For the better part of Indiana’s thrilling 36-35 win over then eighth-ranked Penn State on Saturday, Hoosier quarterback Michael Penix Jr. looked out of sorts. He rushed throws, his footwork was all over the place, and he missed open receivers.
But after Penn State running back Devyn Ford inexplicably scored a touchdown with just under two minutes to play, giving Indiana the ball back and a chance to tie the game, Penix Jr. flipped the switch.
Suddenly, the pinpoint accuracy that we saw last season returned, and despite facing heavy pressure, Penix came through. From the 1:42-minute mark to the end of the game, Penix was 8-of-9 for 71 yards with two touchdowns (one rushing) and two 2-point conversions (both rushing).
Here’s a breakdown of the end of the game for Penix Jr. and the IU offense.
1st & 10 at IU 25
(1:38 – 4th) Michael Penix Jr. pass complete to Whop Philyor for 12 yds to the Ind 37 for a 1ST down
The biggest advantage Penix Jr. and IU have on this drive is their tempo. Because it is a two-minute drill and because Penn State can’t afford to give up a big play, they have to be willing to allow shorter completions.
Whop Philyor, whom Penix had been unable to connect with on several big plays earlier in the game, runs a nice out route here and Penix does a nice job of leading him out of bounds.
This relatively easy pitch and catch is an essential part of any successful late drive, and Penix executes it well here.
1st & 10 at PSU 48
(1:28 – 4th) Michael Penix Jr. pass incomplete to Ty Fryfogle
After a huge (and somewhat questionable) face mask call on the Nittany Lions, IU is now in a really good spot having not used its timeout and already being across midfield.
Penix has two routes to his right, and he does a great job of working through his progressions. He scans the right side of the field before working back to Ty Fryfogle, who runs a good ten-yard dig route.
Penix sees Fryfogle make his break, and immediately makes a quick decision to throw the ball – and its a good one – but corner Tariq Castro-Fields makes a great play, knocking the ball away.
2nd & 5 at PSU 43
(1:19 – 4th) Michael Penix Jr. pass complete to Javon Swinton for 13 yds to the PnSt 30 for a 1ST down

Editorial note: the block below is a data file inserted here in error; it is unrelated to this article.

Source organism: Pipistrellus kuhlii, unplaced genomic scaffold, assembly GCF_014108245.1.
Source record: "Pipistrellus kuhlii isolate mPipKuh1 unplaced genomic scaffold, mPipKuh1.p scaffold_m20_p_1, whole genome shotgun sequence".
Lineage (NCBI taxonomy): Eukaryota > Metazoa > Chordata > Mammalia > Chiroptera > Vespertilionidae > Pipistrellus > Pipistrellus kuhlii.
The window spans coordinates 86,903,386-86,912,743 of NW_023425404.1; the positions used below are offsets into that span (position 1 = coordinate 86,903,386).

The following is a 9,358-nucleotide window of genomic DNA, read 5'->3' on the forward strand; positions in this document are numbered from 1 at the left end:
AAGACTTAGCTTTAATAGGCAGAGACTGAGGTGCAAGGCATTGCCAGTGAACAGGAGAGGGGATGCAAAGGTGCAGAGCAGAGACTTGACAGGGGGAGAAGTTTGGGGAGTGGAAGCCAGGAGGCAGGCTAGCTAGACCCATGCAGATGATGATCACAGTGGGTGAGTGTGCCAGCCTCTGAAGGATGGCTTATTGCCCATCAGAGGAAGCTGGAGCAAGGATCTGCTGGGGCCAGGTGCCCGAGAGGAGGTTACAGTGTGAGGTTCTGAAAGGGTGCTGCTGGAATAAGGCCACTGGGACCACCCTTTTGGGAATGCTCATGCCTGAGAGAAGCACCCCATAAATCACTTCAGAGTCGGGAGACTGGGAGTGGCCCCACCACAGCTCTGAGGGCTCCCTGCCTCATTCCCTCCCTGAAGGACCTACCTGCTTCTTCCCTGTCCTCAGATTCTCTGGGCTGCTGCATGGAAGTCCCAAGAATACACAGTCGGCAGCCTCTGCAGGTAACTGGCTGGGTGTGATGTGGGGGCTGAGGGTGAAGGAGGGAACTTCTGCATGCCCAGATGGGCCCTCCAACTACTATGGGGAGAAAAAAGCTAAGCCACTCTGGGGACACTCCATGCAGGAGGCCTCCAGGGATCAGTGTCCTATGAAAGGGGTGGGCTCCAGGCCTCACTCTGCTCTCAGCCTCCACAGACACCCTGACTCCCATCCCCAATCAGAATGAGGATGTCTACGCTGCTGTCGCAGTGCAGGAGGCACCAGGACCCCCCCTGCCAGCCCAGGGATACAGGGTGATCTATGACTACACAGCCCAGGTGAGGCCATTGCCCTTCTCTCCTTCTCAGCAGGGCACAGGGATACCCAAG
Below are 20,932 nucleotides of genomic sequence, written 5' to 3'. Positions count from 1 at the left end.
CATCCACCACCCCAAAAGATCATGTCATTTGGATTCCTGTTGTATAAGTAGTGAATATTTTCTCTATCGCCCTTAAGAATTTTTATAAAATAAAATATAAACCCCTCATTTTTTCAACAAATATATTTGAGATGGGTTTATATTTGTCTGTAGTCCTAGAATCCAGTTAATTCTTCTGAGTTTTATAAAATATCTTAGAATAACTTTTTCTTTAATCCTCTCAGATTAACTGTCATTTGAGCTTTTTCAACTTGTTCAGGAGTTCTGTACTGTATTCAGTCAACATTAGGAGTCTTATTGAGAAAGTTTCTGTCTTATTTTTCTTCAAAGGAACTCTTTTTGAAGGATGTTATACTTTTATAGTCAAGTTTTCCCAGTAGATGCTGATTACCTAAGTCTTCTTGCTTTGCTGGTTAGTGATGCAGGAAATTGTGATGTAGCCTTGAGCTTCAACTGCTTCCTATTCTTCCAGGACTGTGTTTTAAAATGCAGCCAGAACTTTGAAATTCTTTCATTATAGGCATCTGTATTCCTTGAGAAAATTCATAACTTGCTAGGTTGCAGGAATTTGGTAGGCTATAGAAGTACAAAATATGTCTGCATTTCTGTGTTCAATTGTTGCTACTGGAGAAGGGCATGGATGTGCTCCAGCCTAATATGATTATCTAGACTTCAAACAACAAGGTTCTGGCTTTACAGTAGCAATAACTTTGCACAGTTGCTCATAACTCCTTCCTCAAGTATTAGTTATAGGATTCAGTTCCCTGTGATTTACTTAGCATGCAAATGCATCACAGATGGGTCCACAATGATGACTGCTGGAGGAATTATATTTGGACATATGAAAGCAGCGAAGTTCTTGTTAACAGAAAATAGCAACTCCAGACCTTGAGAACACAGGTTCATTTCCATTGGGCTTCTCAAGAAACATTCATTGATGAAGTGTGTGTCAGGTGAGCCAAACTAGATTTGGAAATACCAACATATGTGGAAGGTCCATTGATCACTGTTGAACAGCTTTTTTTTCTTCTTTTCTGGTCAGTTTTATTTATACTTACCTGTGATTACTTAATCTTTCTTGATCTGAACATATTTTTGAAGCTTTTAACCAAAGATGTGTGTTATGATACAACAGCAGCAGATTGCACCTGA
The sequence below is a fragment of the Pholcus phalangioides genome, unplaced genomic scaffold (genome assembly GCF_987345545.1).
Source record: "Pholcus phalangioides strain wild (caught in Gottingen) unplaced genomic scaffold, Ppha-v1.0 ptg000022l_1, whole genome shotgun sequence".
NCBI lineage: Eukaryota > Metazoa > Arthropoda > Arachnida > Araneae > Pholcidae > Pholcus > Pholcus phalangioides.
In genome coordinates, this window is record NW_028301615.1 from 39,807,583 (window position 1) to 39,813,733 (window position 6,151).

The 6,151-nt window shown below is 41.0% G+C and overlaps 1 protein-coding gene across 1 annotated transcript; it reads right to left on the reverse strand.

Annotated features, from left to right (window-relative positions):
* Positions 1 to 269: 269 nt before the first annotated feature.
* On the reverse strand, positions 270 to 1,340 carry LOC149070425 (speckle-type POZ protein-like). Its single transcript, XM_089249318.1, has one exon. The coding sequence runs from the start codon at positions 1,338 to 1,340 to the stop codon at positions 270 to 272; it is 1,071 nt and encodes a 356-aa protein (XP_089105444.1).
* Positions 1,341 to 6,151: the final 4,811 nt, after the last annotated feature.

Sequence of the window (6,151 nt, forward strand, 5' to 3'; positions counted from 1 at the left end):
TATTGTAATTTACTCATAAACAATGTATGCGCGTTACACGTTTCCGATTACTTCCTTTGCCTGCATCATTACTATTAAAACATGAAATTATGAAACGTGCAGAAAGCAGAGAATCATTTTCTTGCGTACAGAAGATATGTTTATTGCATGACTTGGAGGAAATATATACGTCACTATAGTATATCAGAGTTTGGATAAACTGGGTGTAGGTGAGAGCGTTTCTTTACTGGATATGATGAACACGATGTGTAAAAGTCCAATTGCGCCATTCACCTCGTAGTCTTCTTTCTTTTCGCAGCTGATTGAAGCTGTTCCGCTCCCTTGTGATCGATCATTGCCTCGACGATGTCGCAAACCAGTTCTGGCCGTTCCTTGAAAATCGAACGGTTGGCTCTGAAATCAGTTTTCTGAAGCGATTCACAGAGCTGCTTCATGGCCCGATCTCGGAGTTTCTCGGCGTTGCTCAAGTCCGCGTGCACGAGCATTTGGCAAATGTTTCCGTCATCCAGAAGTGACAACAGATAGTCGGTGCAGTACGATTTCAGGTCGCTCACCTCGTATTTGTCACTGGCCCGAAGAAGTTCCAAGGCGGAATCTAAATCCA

The Hoosiers get another break, with Penn State jumping offsides the play before. So now there is plenty of time left, and IU needs only 43 yards.
Penn State Defensive Coordinator Brent Pry dials yet another zero blitz on this play. Six defenders blitz Penix here, leaving the corner on the right side of the field with two IU receivers. Penix had seen pressure like this all game, but rarely had he adjusted and made a quick throw.
Here, he does just that, waiting for freshman Javon Swinton to get open on a comeback route, and standing in the pocket and making a tough throw. Penix’s ability to throw with accuracy and ball placement on this drive, despite heavy pressure from the Nittany Lions, was incredibly impressive. He gives Swinton his first career catch here.
1st & 10 at PSU 30
(1:12 – 4th) Michael Penix Jr. pass complete to Javon Swinton for 10 yds to the PnSt 20 for a 1ST down
After a Penn State timeout, Penix goes right back to Swinton. Once again Swinton runs a nice comeback route, and once again the true freshman receiver wins a one-on-one matchup to make a tough catch.
Penn State only sends four, but as was the case all game long, this offensive line just couldn’t hold up. Three of the four pass rushers win easily here and get to Penix quickly. But somehow Penix gets this throw off, and incredibly throws a frozen rope to the Swinton on the boundary.